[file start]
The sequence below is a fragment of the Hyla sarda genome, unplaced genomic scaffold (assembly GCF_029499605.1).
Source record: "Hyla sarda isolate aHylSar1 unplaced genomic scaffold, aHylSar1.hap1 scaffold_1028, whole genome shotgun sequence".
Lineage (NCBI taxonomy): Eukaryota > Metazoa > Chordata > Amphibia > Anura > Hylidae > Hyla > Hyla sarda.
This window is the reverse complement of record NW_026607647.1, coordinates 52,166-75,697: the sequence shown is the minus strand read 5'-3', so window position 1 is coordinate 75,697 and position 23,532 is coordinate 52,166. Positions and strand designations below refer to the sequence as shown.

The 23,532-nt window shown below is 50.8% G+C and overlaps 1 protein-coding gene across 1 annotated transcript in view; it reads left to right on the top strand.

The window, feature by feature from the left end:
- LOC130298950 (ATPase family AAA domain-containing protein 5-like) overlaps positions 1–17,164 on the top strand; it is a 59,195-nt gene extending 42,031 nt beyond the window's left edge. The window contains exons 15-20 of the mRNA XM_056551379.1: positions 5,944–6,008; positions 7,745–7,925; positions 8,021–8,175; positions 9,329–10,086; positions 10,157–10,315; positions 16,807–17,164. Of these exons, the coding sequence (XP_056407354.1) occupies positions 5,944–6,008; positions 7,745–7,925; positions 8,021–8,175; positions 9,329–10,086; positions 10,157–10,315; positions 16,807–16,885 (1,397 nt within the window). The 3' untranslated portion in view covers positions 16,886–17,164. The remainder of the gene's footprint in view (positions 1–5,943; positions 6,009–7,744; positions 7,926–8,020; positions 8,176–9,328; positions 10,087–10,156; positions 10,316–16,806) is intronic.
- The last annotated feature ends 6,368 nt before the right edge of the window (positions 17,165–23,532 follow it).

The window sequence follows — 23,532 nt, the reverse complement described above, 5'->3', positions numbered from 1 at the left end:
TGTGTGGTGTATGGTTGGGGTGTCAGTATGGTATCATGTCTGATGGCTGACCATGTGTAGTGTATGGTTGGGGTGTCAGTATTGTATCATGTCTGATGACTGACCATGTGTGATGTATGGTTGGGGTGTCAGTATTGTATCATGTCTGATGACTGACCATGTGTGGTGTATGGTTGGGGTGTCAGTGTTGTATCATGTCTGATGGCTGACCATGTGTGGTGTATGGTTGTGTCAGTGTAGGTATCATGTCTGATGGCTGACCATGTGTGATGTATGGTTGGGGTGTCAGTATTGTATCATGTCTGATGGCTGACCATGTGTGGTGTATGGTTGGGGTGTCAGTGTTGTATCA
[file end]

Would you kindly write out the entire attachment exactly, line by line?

The sequence below is a fragment of the Hyla sarda genome, unplaced genomic scaffold (assembly GCF_029499605.1).
Source record: "Hyla sarda isolate aHylSar1 unplaced genomic scaffold, aHylSar1.hap1 scaffold_1028, whole genome shotgun sequence".
Lineage (NCBI taxonomy): Eukaryota > Metazoa > Chordata > Amphibia > Anura > Hylidae > Hyla > Hyla sarda.
This window is the reverse complement of record NW_026607647.1, coordinates 52,166-75,697: the sequence shown is the minus strand read 5'-3', so window position 1 is coordinate 75,697 and position 23,532 is coordinate 52,166. Positions and strand designations below refer to the sequence as shown.

The 23,532-nt window shown below is 50.8% G+C and overlaps 1 protein-coding gene across 1 annotated transcript in view; it reads left to right on the top strand.

The window, feature by feature from the left end:
- LOC130298950 (ATPase family AAA domain-containing protein 5-like) overlaps positions 1–17,164 on the top strand; it is a 59,195-nt gene extending 42,031 nt beyond the window's left edge. The window contains exons 15-20 of the mRNA XM_056551379.1: positions 5,944–6,008; positions 7,745–7,925; positions 8,021–8,175; positions 9,329–10,086; positions 10,157–10,315; positions 16,807–17,164. Of these exons, the coding sequence (XP_056407354.1) occupies positions 5,944–6,008; positions 7,745–7,925; positions 8,021–8,175; positions 9,329–10,086; positions 10,157–10,315; positions 16,807–16,885 (1,397 nt within the window). The 3' untranslated portion in view covers positions 16,886–17,164. The remainder of the gene's footprint in view (positions 1–5,943; positions 6,009–7,744; positions 7,926–8,020; positions 8,176–9,328; positions 10,087–10,156; positions 10,316–16,806) is intronic.
- The last annotated feature ends 6,368 nt before the right edge of the window (positions 17,165–23,532 follow it).

The window sequence follows — 23,532 nt, the reverse complement described above, 5'->3', positions numbered from 1 at the left end:
TGTGTGGTGTATGGTTGGGGTGTCAGTATGGTATCATGTCTGATGGCTGACCATGTGTAGTGTATGGTTGGGGTGTCAGTATTGTATCATGTCTGATGACTGACCATGTGTGATGTATGGTTGGGGTGTCAGTATTGTATCATGTCTGATGACTGACCATGTGTGGTGTATGGTTGGGGTGTCAGTGTTGTATCATGTCTGATGGCTGACCATGTGTGGTGTATGGTTGTGTCAGTGTAGGTATCATGTCTGATGGCTGACCATGTGTGATGTATGGTTGGGGTGTCAGTATTGTATCATGTCTGATGGCTGACCATGTGTGGTGTATGGTTGGGGTGTCAGTGTTGTATCA